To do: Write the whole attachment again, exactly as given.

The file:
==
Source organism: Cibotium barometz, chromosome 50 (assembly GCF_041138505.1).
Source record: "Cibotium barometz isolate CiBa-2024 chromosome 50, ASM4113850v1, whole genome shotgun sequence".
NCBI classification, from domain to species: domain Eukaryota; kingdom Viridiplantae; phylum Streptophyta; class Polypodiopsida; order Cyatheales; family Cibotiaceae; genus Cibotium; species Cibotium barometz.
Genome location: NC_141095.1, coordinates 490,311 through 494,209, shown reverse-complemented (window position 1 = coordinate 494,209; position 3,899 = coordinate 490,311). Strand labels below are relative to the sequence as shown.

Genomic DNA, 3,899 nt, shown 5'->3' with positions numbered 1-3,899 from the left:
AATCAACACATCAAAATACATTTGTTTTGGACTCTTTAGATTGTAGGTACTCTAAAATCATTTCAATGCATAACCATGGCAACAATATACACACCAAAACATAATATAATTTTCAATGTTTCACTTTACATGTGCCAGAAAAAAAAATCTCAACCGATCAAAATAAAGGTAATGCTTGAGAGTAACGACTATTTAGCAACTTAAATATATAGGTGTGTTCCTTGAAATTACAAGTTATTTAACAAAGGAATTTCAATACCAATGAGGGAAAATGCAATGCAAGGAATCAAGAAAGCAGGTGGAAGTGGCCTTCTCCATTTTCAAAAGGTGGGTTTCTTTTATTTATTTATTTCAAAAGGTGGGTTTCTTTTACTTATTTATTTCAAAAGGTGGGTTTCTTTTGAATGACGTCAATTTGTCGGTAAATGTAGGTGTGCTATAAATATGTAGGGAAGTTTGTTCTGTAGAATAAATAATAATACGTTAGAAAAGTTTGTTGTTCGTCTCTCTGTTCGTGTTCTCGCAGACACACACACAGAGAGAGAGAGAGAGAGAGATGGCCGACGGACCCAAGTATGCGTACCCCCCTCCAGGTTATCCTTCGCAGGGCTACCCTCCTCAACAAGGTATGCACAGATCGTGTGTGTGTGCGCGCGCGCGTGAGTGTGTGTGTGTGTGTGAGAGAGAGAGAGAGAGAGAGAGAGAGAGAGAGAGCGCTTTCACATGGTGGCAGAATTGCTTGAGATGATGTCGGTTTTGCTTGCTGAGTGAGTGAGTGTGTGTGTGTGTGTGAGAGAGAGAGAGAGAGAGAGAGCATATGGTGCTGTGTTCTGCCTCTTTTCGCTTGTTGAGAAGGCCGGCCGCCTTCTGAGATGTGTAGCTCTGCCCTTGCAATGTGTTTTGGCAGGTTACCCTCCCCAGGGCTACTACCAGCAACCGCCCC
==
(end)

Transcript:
Source organism: Cibotium barometz, chromosome 50 (assembly GCF_041138505.1).
Source record: "Cibotium barometz isolate CiBa-2024 chromosome 50, ASM4113850v1, whole genome shotgun sequence".
NCBI classification, from domain to species: domain Eukaryota; kingdom Viridiplantae; phylum Streptophyta; class Polypodiopsida; order Cyatheales; family Cibotiaceae; genus Cibotium; species Cibotium barometz.
Genome location: NC_141095.1, coordinates 490,311 through 494,209, shown reverse-complemented (window position 1 = coordinate 494,209; position 3,899 = coordinate 490,311). Strand labels below are relative to the sequence as shown.

Genomic DNA, 3,899 nt, shown 5'->3' with positions numbered 1-3,899 from the left:
AATCAACACATCAAAATACATTTGTTTTGGACTCTTTAGATTGTAGGTACTCTAAAATCATTTCAATGCATAACCATGGCAACAATATACACACCAAAACATAATATAATTTTCAATGTTTCACTTTACATGTGCCAGAAAAAAAAATCTCAACCGATCAAAATAAAGGTAATGCTTGAGAGTAACGACTATTTAGCAACTTAAATATATAGGTGTGTTCCTTGAAATTACAAGTTATTTAACAAAGGAATTTCAATACCAATGAGGGAAAATGCAATGCAAGGAATCAAGAAAGCAGGTGGAAGTGGCCTTCTCCATTTTCAAAAGGTGGGTTTCTTTTATTTATTTATTTCAAAAGGTGGGTTTCTTTTACTTATTTATTTCAAAAGGTGGGTTTCTTTTGAATGACGTCAATTTGTCGGTAAATGTAGGTGTGCTATAAATATGTAGGGAAGTTTGTTCTGTAGAATAAATAATAATACGTTAGAAAAGTTTGTTGTTCGTCTCTCTGTTCGTGTTCTCGCAGACACACACACAGAGAGAGAGAGAGAGAGAGATGGCCGACGGACCCAAGTATGCGTACCCCCCTCCAGGTTATCCTTCGCAGGGCTACCCTCCTCAACAAGGTATGCACAGATCGTGTGTGTGTGCGCGCGCGCGTGAGTGTGTGTGTGTGTGTGAGAGAGAGAGAGAGAGAGAGAGAGAGAGAGAGAGCGCTTTCACATGGTGGCAGAATTGCTTGAGATGATGTCGGTTTTGCTTGCTGAGTGAGTGAGTGTGTGTGTGTGTGTGAGAGAGAGAGAGAGAGAGAGAGCATATGGTGCTGTGTTCTGCCTCTTTTCGCTTGTTGAGAAGGCCGGCCGCCTTCTGAGATGTGTAGCTCTGCCCTTGCAATGTGTTTTGGCAGGTTACCCTCCCCAGGGCTACTACCAGCAACCGCCCC